This principle led to the search for some missing spin and the discovery of the neutrino.

The concept of remote entanglement assumes that the resulting particles or photons remain part of the same quantum probability field until it is collapsed by the actualization of one of the members.

Pmbphy. As for your comments that quantum entanglement cannot happen without measurement and that it never happens outside the lab; it has been going on in the universe long before humans arrived and will continue long after we are gone.

There where many early Gedankene experiments showing how ludicrous the logic of requirement for observation was. They were followed by physical experiments that also discredited the idea. Here is a recent one:  www.scientificexploration.org/journal/jse_06_4_jeffers.pdf.

All quantum experimental results can be explained by classical quantum mechanics without the more outrageous interpretations. There is a great lecture on the subject:  media.physics.harvard.edu/video/index.php?:id=SidneyColeman_QMIYF.flr   You need a background in quantum mechanics to follow most of this but there are some simplified examples in the lecture.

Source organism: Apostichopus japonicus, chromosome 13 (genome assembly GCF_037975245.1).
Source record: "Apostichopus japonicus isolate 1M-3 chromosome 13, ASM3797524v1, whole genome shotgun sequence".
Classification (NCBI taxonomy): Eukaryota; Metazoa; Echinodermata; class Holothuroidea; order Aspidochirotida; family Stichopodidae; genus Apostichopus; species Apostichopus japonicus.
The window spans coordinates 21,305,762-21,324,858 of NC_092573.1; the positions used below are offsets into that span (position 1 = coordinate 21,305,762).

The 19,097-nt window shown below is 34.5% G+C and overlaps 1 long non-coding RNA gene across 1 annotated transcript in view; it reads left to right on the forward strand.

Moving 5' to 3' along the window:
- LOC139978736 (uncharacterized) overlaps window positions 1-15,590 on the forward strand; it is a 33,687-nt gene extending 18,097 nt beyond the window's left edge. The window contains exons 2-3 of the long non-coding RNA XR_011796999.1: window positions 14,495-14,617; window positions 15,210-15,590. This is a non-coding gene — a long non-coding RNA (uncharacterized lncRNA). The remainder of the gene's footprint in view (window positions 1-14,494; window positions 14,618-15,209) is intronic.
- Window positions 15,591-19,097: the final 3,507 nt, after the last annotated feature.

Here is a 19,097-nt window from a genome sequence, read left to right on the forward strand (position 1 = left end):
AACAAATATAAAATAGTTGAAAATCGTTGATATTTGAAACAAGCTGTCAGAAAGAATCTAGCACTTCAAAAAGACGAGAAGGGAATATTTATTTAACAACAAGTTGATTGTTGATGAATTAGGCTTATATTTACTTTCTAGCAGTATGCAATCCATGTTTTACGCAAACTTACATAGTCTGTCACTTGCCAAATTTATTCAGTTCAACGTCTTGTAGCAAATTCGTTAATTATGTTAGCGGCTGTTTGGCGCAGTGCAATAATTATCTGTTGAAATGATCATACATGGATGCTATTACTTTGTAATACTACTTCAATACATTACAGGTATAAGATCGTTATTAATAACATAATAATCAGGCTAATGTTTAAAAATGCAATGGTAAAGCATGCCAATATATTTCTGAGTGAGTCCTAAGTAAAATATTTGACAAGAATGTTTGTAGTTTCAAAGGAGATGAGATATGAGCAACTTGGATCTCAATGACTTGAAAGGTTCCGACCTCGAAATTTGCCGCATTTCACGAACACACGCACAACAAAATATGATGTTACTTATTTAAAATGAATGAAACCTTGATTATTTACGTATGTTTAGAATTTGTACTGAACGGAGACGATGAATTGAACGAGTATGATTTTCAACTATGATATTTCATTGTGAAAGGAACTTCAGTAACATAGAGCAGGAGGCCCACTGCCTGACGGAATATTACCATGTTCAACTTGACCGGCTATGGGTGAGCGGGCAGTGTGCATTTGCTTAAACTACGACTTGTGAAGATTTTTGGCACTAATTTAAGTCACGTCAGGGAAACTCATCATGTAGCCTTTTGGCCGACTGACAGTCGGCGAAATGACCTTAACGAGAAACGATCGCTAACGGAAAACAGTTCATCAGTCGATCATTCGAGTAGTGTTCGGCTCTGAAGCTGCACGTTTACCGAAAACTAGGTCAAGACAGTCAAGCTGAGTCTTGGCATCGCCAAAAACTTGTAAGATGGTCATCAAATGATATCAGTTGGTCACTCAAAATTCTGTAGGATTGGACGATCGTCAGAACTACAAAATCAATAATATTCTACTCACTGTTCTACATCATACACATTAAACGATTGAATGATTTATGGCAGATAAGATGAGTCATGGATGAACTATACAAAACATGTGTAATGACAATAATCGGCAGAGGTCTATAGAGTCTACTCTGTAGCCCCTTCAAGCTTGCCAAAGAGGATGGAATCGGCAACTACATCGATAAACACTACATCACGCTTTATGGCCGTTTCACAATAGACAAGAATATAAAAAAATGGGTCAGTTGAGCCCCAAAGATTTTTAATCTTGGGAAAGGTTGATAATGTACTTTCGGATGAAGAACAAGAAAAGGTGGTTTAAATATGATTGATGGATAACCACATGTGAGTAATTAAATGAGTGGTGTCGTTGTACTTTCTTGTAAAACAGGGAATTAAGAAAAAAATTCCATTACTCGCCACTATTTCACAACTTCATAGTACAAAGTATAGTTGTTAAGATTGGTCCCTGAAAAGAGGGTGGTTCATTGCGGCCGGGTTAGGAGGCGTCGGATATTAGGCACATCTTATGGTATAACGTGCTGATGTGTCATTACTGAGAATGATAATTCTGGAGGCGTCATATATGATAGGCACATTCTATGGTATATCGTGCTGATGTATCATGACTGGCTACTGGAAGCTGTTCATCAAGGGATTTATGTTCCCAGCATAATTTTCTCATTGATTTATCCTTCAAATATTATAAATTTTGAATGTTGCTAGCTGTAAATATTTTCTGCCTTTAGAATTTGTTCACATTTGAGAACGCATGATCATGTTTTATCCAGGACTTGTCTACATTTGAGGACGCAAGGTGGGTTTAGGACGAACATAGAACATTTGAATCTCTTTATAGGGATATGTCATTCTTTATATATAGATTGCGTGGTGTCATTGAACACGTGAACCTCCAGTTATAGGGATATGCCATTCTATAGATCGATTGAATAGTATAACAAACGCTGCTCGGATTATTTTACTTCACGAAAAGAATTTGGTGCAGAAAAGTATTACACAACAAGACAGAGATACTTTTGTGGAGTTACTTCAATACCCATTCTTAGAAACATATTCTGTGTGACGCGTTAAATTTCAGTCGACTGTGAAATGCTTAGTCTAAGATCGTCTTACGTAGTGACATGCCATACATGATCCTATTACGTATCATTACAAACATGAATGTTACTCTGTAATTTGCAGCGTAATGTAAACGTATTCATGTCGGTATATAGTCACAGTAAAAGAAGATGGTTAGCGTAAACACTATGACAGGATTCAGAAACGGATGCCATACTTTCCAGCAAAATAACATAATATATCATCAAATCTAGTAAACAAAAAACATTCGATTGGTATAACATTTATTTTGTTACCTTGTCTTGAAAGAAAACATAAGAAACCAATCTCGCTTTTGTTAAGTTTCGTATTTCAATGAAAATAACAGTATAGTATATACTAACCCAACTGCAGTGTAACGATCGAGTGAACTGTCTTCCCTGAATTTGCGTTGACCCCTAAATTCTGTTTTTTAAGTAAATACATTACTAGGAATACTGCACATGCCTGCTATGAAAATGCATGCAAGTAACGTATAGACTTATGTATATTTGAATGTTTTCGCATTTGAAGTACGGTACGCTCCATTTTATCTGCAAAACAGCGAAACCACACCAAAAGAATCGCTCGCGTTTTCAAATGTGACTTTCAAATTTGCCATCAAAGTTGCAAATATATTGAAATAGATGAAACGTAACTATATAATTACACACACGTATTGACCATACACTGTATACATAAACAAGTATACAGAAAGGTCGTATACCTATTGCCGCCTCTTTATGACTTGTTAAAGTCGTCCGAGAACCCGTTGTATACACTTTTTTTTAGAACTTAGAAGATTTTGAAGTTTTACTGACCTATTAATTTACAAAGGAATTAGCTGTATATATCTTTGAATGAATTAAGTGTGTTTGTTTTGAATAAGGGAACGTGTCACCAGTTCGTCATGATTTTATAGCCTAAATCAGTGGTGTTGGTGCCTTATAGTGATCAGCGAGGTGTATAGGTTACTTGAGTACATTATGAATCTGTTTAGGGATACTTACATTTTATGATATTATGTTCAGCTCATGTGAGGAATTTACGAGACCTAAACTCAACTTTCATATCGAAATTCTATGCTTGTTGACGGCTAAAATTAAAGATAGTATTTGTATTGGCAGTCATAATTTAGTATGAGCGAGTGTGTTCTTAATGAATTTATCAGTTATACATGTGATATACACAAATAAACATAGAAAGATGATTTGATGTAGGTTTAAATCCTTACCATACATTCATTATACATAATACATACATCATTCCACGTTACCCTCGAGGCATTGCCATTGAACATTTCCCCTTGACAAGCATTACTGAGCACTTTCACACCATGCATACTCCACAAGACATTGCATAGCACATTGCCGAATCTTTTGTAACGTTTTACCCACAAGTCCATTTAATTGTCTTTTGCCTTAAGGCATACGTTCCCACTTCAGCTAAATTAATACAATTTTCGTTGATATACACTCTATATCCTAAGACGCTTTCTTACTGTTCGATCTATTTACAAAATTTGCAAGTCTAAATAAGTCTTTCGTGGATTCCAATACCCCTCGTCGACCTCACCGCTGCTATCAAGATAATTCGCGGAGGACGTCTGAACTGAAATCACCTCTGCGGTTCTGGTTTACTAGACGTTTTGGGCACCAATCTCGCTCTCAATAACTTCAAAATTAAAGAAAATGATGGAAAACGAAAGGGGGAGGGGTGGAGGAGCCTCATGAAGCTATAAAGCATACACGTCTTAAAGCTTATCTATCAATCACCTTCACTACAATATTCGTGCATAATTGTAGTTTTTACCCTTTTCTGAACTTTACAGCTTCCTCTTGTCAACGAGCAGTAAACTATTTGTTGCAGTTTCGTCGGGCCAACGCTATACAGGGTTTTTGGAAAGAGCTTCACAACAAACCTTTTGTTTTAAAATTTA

You may want to go to:  www.arxiv.org/pdf/1112.4522   It explains how all the weird speculative stuff is not in agreement with quantum theory.     
« Last Edit: 16/06/2015 19:39:37 by sciconoclast »
 

Offline PmbPhy

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Re: What is quantum entanglement?
« Reply #8 on: 17/06/2015 21:39:43 »
Quote from: Georgia
1 - does it only work in twos - or can loads of particles be "entangled"?
I looked into it as I said and the answer is that it can work in cases where there are more than two particles.
 

Offline sciconoclast

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Re: What is quantum entanglement?
« Reply #9 on: 18/06/2015 14:43:42 »
I am glad to see agree with my statement that there can be a "shower" of multiple, entangle particles.